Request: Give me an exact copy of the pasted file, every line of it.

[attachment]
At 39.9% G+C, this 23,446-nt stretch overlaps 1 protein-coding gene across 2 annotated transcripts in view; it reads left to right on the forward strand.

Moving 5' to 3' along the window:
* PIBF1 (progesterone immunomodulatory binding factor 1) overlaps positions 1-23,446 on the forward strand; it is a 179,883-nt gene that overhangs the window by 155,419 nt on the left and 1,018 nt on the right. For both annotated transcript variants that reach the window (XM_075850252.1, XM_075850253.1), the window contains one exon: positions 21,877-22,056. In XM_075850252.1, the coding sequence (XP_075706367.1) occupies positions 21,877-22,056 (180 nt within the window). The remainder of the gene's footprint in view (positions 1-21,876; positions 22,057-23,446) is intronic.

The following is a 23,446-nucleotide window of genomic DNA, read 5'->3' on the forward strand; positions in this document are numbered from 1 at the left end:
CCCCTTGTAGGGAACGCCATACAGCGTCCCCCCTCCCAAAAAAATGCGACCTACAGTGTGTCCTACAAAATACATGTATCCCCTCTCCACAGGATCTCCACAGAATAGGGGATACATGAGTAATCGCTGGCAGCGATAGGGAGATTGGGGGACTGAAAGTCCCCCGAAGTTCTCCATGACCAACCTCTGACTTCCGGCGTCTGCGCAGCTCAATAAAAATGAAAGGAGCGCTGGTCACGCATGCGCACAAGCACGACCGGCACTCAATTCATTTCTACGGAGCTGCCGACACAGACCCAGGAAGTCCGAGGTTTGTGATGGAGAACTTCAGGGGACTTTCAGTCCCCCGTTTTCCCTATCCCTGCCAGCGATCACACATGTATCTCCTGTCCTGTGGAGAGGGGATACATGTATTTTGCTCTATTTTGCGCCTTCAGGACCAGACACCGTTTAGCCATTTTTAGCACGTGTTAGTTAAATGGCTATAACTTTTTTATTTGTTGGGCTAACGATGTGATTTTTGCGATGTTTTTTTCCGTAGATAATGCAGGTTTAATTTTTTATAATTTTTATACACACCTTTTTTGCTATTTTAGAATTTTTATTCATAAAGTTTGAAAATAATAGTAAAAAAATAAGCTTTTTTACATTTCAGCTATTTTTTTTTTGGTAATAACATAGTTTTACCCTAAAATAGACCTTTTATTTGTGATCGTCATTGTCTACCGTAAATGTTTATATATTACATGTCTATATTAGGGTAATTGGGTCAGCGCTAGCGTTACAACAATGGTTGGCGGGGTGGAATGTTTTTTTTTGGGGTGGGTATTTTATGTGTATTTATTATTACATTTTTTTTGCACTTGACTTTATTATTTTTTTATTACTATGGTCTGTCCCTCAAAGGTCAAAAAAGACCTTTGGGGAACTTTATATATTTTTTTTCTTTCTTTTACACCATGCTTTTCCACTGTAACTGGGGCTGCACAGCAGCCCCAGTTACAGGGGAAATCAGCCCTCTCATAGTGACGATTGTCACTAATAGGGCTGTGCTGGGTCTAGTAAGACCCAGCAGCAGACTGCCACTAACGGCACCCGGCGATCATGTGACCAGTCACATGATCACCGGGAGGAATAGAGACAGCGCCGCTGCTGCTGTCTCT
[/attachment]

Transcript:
At 39.9% G+C, this 23,446-nt stretch overlaps 1 protein-coding gene across 2 annotated transcripts in view; it reads left to right on the forward strand.

Moving 5' to 3' along the window:
* PIBF1 (progesterone immunomodulatory binding factor 1) overlaps positions 1-23,446 on the forward strand; it is a 179,883-nt gene that overhangs the window by 155,419 nt on the left and 1,018 nt on the right. For both annotated transcript variants that reach the window (XM_075850252.1, XM_075850253.1), the window contains one exon: positions 21,877-22,056. In XM_075850252.1, the coding sequence (XP_075706367.1) occupies positions 21,877-22,056 (180 nt within the window). The remainder of the gene's footprint in view (positions 1-21,876; positions 22,057-23,446) is intronic.

The following is a 23,446-nucleotide window of genomic DNA, read 5'->3' on the forward strand; positions in this document are numbered from 1 at the left end:
CCCCTTGTAGGGAACGCCATACAGCGTCCCCCCTCCCAAAAAAATGCGACCTACAGTGTGTCCTACAAAATACATGTATCCCCTCTCCACAGGATCTCCACAGAATAGGGGATACATGAGTAATCGCTGGCAGCGATAGGGAGATTGGGGGACTGAAAGTCCCCCGAAGTTCTCCATGACCAACCTCTGACTTCCGGCGTCTGCGCAGCTCAATAAAAATGAAAGGAGCGCTGGTCACGCATGCGCACAAGCACGACCGGCACTCAATTCATTTCTACGGAGCTGCCGACACAGACCCAGGAAGTCCGAGGTTTGTGATGGAGAACTTCAGGGGACTTTCAGTCCCCCGTTTTCCCTATCCCTGCCAGCGATCACACATGTATCTCCTGTCCTGTGGAGAGGGGATACATGTATTTTGCTCTATTTTGCGCCTTCAGGACCAGACACCGTTTAGCCATTTTTAGCACGTGTTAGTTAAATGGCTATAACTTTTTTATTTGTTGGGCTAACGATGTGATTTTTGCGATGTTTTTTTCCGTAGATAATGCAGGTTTAATTTTTTATAATTTTTATACACACCTTTTTTGCTATTTTAGAATTTTTATTCATAAAGTTTGAAAATAATAGTAAAAAAATAAGCTTTTTTACATTTCAGCTATTTTTTTTTTGGTAATAACATAGTTTTACCCTAAAATAGACCTTTTATTTGTGATCGTCATTGTCTACCGTAAATGTTTATATATTACATGTCTATATTAGGGTAATTGGGTCAGCGCTAGCGTTACAACAATGGTTGGCGGGGTGGAATGTTTTTTTTTGGGGTGGGTATTTTATGTGTATTTATTATTACATTTTTTTTGCACTTGACTTTATTATTTTTTTATTACTATGGTCTGTCCCTCAAAGGTCAAAAAAGACCTTTGGGGAACTTTATATATTTTTTTTCTTTCTTTTACACCATGCTTTTCCACTGTAACTGGGGCTGCACAGCAGCCCCAGTTACAGGGGAAATCAGCCCTCTCATAGTGACGATTGTCACTAATAGGGCTGTGCTGGGTCTAGTAAGACCCAGCAGCAGACTGCCACTAACGGCACCCGGCGATCATGTGACCAGTCACATGATCACCGGGAGGAATAGAGACAGCGCCGCTGCTGCTGTCTCT